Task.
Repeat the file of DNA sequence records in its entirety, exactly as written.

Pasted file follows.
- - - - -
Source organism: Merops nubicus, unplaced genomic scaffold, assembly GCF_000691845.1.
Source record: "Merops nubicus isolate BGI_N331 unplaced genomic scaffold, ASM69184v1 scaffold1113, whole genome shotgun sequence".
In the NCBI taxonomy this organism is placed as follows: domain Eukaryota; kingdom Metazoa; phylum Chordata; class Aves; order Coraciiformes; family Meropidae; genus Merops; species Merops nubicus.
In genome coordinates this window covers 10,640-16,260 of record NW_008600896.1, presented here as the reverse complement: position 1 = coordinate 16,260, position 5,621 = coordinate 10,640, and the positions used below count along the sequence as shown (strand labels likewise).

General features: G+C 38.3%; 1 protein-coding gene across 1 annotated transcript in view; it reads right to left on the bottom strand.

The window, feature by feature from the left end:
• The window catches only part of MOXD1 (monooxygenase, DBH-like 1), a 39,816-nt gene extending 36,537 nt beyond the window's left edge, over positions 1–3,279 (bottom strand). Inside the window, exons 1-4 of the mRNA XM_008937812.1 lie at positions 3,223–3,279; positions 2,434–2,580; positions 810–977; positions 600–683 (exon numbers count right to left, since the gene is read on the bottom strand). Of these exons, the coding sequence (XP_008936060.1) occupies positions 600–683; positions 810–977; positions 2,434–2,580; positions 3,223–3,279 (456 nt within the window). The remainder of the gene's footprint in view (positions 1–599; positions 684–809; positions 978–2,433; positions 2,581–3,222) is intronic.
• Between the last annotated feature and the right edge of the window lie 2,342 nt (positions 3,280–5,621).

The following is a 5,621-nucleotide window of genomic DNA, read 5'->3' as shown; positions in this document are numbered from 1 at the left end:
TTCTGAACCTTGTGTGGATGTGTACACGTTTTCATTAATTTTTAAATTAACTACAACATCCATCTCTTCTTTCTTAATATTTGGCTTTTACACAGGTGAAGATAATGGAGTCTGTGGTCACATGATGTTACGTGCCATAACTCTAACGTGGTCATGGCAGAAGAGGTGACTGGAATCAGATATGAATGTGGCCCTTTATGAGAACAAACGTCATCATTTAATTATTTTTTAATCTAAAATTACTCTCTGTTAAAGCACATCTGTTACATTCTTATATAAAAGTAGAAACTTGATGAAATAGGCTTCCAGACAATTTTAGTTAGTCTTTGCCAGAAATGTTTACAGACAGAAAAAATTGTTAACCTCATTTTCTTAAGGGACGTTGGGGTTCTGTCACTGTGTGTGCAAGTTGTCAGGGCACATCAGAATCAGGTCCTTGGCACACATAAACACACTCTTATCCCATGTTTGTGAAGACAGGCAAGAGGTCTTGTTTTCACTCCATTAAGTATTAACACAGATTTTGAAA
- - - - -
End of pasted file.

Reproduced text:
Source organism: Merops nubicus, unplaced genomic scaffold, assembly GCF_000691845.1.
Source record: "Merops nubicus isolate BGI_N331 unplaced genomic scaffold, ASM69184v1 scaffold1113, whole genome shotgun sequence".
In the NCBI taxonomy this organism is placed as follows: domain Eukaryota; kingdom Metazoa; phylum Chordata; class Aves; order Coraciiformes; family Meropidae; genus Merops; species Merops nubicus.
In genome coordinates this window covers 10,640-16,260 of record NW_008600896.1, presented here as the reverse complement: position 1 = coordinate 16,260, position 5,621 = coordinate 10,640, and the positions used below count along the sequence as shown (strand labels likewise).

General features: G+C 38.3%; 1 protein-coding gene across 1 annotated transcript in view; it reads right to left on the bottom strand.

The window, feature by feature from the left end:
• The window catches only part of MOXD1 (monooxygenase, DBH-like 1), a 39,816-nt gene extending 36,537 nt beyond the window's left edge, over positions 1–3,279 (bottom strand). Inside the window, exons 1-4 of the mRNA XM_008937812.1 lie at positions 3,223–3,279; positions 2,434–2,580; positions 810–977; positions 600–683 (exon numbers count right to left, since the gene is read on the bottom strand). Of these exons, the coding sequence (XP_008936060.1) occupies positions 600–683; positions 810–977; positions 2,434–2,580; positions 3,223–3,279 (456 nt within the window). The remainder of the gene's footprint in view (positions 1–599; positions 684–809; positions 978–2,433; positions 2,581–3,222) is intronic.
• Between the last annotated feature and the right edge of the window lie 2,342 nt (positions 3,280–5,621).

The following is a 5,621-nucleotide window of genomic DNA, read 5'->3' as shown; positions in this document are numbered from 1 at the left end:
TTCTGAACCTTGTGTGGATGTGTACACGTTTTCATTAATTTTTAAATTAACTACAACATCCATCTCTTCTTTCTTAATATTTGGCTTTTACACAGGTGAAGATAATGGAGTCTGTGGTCACATGATGTTACGTGCCATAACTCTAACGTGGTCATGGCAGAAGAGGTGACTGGAATCAGATATGAATGTGGCCCTTTATGAGAACAAACGTCATCATTTAATTATTTTTTAATCTAAAATTACTCTCTGTTAAAGCACATCTGTTACATTCTTATATAAAAGTAGAAACTTGATGAAATAGGCTTCCAGACAATTTTAGTTAGTCTTTGCCAGAAATGTTTACAGACAGAAAAAATTGTTAACCTCATTTTCTTAAGGGACGTTGGGGTTCTGTCACTGTGTGTGCAAGTTGTCAGGGCACATCAGAATCAGGTCCTTGGCACACATAAACACACTCTTATCCCATGTTTGTGAAGACAGGCAAGAGGTCTTGTTTTCACTCCATTAAGTATTAACACAGATTTTGAAA